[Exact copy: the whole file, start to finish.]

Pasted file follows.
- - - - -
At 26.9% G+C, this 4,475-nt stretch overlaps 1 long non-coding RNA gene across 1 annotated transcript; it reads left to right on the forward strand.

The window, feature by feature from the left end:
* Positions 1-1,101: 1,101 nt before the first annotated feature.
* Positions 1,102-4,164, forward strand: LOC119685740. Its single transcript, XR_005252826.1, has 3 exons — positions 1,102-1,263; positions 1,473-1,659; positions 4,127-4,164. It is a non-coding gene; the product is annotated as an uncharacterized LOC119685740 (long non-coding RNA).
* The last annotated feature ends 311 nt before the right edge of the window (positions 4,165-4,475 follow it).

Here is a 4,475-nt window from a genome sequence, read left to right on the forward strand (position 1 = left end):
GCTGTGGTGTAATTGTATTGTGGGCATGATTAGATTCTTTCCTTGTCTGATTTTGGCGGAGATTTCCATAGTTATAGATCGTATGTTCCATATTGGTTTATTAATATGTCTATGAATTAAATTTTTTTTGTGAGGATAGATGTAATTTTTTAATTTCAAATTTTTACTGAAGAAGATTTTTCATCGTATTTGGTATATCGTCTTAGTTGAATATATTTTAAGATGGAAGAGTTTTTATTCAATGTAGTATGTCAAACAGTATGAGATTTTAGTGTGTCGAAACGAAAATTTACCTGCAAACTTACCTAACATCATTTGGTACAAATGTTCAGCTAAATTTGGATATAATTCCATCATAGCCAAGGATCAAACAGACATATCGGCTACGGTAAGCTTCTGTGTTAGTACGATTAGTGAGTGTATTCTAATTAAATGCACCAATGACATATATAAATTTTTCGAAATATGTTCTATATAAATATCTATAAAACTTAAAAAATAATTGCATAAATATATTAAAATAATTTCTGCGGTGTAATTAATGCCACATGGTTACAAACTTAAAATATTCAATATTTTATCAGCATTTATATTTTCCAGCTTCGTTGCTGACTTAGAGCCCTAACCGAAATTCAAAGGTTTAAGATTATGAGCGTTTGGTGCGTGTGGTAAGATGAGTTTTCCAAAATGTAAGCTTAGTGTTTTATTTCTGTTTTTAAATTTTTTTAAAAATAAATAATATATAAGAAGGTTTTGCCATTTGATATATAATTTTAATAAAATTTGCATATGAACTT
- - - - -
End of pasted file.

At 26.9% G+C, this 4,475-nt stretch overlaps 1 long non-coding RNA gene across 1 annotated transcript; it reads left to right on the forward strand.

The window, feature by feature from the left end:
* Positions 1-1,101: 1,101 nt before the first annotated feature.
* Positions 1,102-4,164, forward strand: LOC119685740. Its single transcript, XR_005252826.1, has 3 exons — positions 1,102-1,263; positions 1,473-1,659; positions 4,127-4,164. It is a non-coding gene; the product is annotated as an uncharacterized LOC119685740 (long non-coding RNA).
* The last annotated feature ends 311 nt before the right edge of the window (positions 4,165-4,475 follow it).

Here is a 4,475-nt window from a genome sequence, read left to right on the forward strand (position 1 = left end):
GCTGTGGTGTAATTGTATTGTGGGCATGATTAGATTCTTTCCTTGTCTGATTTTGGCGGAGATTTCCATAGTTATAGATCGTATGTTCCATATTGGTTTATTAATATGTCTATGAATTAAATTTTTTTTGTGAGGATAGATGTAATTTTTTAATTTCAAATTTTTACTGAAGAAGATTTTTCATCGTATTTGGTATATCGTCTTAGTTGAATATATTTTAAGATGGAAGAGTTTTTATTCAATGTAGTATGTCAAACAGTATGAGATTTTAGTGTGTCGAAACGAAAATTTACCTGCAAACTTACCTAACATCATTTGGTACAAATGTTCAGCTAAATTTGGATATAATTCCATCATAGCCAAGGATCAAACAGACATATCGGCTACGGTAAGCTTCTGTGTTAGTACGATTAGTGAGTGTATTCTAATTAAATGCACCAATGACATATATAAATTTTTCGAAATATGTTCTATATAAATATCTATAAAACTTAAAAAATAATTGCATAAATATATTAAAATAATTTCTGCGGTGTAATTAATGCCACATGGTTACAAACTTAAAATATTCAATATTTTATCAGCATTTATATTTTCCAGCTTCGTTGCTGACTTAGAGCCCTAACCGAAATTCAAAGGTTTAAGATTATGAGCGTTTGGTGCGTGTGGTAAGATGAGTTTTCCAAAATGTAAGCTTAGTGTTTTATTTCTGTTTTTAAATTTTTTTAAAAATAAATAATATATAAGAAGGTTTTGCCATTTGATATATAATTTTAATAAAATTTGCATATGAACTT